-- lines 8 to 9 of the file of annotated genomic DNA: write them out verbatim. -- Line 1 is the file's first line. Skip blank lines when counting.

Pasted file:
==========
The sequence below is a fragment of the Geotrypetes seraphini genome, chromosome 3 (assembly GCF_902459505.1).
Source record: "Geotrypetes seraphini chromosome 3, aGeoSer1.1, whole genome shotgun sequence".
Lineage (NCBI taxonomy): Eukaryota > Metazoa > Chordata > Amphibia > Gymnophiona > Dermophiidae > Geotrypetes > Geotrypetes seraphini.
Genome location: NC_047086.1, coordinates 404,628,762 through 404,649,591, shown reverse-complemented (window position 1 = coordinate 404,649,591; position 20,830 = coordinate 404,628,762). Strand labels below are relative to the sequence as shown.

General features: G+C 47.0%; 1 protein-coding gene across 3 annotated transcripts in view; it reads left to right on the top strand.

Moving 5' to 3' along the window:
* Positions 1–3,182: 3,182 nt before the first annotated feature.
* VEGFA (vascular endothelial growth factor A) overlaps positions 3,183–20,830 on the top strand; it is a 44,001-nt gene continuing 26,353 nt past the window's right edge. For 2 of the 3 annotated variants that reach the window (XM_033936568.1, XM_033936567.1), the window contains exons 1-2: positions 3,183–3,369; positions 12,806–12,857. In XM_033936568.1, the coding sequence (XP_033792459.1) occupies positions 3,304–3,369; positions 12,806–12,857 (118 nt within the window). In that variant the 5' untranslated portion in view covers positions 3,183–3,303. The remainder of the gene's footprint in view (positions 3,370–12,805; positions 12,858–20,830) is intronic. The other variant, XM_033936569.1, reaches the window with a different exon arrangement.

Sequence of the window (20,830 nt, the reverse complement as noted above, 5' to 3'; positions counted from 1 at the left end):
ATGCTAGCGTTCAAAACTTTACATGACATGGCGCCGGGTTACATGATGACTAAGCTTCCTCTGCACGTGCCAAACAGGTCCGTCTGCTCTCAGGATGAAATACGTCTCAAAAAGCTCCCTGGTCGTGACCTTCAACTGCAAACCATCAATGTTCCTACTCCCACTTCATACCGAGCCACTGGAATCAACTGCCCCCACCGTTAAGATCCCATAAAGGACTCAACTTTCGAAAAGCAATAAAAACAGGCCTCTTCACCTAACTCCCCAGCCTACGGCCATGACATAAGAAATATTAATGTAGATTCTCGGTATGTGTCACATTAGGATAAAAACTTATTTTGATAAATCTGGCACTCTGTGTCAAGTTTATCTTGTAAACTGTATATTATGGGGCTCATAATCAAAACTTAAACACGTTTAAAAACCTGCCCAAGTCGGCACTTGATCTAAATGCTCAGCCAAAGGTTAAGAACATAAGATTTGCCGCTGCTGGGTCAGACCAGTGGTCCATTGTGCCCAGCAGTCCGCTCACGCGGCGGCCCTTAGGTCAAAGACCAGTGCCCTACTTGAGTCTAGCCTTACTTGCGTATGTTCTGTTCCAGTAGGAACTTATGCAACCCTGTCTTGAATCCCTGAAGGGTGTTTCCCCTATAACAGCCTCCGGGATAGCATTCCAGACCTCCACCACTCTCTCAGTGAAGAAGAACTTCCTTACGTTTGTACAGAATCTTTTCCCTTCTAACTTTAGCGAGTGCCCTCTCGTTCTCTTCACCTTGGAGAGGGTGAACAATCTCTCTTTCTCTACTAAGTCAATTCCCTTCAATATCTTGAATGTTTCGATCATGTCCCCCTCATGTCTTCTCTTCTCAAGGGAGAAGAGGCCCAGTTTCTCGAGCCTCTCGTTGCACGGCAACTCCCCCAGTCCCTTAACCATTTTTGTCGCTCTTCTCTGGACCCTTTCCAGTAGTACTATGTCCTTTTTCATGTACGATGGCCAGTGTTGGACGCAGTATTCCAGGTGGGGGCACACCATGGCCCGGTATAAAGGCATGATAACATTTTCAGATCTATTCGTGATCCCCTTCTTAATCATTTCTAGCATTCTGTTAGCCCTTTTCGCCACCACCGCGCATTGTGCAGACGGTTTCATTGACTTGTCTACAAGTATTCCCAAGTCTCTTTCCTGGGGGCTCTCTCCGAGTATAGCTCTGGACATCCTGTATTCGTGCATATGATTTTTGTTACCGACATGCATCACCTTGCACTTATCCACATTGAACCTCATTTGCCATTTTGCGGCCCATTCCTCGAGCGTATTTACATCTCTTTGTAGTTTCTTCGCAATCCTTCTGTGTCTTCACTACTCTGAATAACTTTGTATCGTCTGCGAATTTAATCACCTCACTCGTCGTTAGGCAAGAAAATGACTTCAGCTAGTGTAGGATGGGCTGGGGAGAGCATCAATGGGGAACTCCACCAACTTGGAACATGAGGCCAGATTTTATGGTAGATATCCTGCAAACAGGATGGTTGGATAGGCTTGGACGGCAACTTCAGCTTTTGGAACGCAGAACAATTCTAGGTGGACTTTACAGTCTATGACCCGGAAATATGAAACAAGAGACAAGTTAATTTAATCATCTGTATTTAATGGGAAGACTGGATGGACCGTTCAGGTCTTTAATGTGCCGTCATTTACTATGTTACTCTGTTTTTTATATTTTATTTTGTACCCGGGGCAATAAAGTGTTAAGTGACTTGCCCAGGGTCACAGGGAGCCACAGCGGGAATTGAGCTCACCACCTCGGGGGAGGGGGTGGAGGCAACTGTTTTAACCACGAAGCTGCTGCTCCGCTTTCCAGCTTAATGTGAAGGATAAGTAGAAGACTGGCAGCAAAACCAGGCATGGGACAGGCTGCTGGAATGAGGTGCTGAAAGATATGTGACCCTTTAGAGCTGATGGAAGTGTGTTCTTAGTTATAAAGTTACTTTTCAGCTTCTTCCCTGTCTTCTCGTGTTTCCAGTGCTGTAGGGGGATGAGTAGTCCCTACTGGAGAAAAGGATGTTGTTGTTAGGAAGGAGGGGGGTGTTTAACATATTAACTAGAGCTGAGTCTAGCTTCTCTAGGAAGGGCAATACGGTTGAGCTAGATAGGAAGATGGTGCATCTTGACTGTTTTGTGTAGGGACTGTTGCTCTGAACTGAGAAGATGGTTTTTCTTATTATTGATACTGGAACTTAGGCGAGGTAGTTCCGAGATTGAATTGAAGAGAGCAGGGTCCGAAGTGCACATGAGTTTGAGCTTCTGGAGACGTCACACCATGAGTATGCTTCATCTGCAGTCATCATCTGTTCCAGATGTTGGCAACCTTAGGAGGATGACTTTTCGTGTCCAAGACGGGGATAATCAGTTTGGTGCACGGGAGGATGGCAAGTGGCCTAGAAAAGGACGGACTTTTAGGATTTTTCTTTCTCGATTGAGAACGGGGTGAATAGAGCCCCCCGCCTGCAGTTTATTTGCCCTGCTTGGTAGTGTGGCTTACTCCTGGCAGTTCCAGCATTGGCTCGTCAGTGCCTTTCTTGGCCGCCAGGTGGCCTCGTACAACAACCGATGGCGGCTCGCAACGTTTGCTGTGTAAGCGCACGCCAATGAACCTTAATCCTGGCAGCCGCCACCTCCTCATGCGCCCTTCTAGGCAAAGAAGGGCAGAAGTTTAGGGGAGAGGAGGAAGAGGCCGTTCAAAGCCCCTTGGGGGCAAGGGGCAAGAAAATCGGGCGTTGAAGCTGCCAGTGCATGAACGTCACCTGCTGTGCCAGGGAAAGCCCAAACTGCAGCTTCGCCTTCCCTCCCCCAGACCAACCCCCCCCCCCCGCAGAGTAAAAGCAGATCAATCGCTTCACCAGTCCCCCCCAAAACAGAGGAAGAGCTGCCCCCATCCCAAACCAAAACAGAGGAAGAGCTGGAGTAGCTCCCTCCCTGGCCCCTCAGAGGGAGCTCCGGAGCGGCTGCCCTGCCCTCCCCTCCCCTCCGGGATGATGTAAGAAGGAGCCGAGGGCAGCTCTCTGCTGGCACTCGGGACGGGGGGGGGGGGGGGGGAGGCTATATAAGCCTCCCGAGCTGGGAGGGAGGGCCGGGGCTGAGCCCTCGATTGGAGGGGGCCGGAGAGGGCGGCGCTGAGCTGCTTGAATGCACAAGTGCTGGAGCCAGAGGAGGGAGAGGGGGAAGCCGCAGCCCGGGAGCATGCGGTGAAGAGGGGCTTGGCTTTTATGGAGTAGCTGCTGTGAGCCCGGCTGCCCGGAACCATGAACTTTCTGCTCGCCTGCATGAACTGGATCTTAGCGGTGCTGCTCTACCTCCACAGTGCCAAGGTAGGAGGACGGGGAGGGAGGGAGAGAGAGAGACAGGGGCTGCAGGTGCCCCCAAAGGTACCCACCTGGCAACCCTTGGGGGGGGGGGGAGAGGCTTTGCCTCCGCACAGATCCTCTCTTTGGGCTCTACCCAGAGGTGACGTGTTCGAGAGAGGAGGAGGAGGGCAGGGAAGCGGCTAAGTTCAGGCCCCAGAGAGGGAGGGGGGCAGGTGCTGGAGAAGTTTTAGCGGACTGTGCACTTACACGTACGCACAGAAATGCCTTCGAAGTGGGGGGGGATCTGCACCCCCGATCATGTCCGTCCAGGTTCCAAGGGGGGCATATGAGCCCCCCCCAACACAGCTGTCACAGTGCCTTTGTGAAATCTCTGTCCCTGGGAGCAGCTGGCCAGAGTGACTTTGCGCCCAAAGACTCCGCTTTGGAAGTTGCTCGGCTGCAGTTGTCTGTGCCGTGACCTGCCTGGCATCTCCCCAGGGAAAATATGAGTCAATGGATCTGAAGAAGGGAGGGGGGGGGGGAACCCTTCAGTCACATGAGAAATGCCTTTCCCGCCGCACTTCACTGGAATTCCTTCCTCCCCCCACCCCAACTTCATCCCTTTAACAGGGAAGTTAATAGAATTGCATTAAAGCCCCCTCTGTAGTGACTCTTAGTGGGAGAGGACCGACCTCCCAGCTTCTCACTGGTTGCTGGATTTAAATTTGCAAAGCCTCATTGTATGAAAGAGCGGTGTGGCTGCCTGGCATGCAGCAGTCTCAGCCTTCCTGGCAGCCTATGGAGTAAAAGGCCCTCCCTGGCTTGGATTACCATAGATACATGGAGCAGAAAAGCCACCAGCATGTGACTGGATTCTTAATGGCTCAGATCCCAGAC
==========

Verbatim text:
* VEGFA (vascular endothelial growth factor A) overlaps positions 3,183–20,830 on the top strand; it is a 44,001-nt gene continuing 26,353 nt past the window's right edge. For 2 of the 3 annotated variants that reach the window (XM_033936568.1, XM_033936567.1), the window contains exons 1-2: positions 3,183–3,369; positions 12,806–12,857. In XM_033936568.1, the coding sequence (XP_033792459.1) occupies positions 3,304–3,369; positions 12,806–12,857 (118 nt within the window). In that variant the 5' untranslated portion in view covers positions 3,183–3,303. The remainder of the gene's footprint in view (positions 3,370–12,805; positions 12,858–20,830) is intronic. The other variant, XM_033936569.1, reaches the window with a different exon arrangement.

Sequence of the window (20,830 nt, the reverse complement as noted above, 5' to 3'; positions counted from 1 at the left end):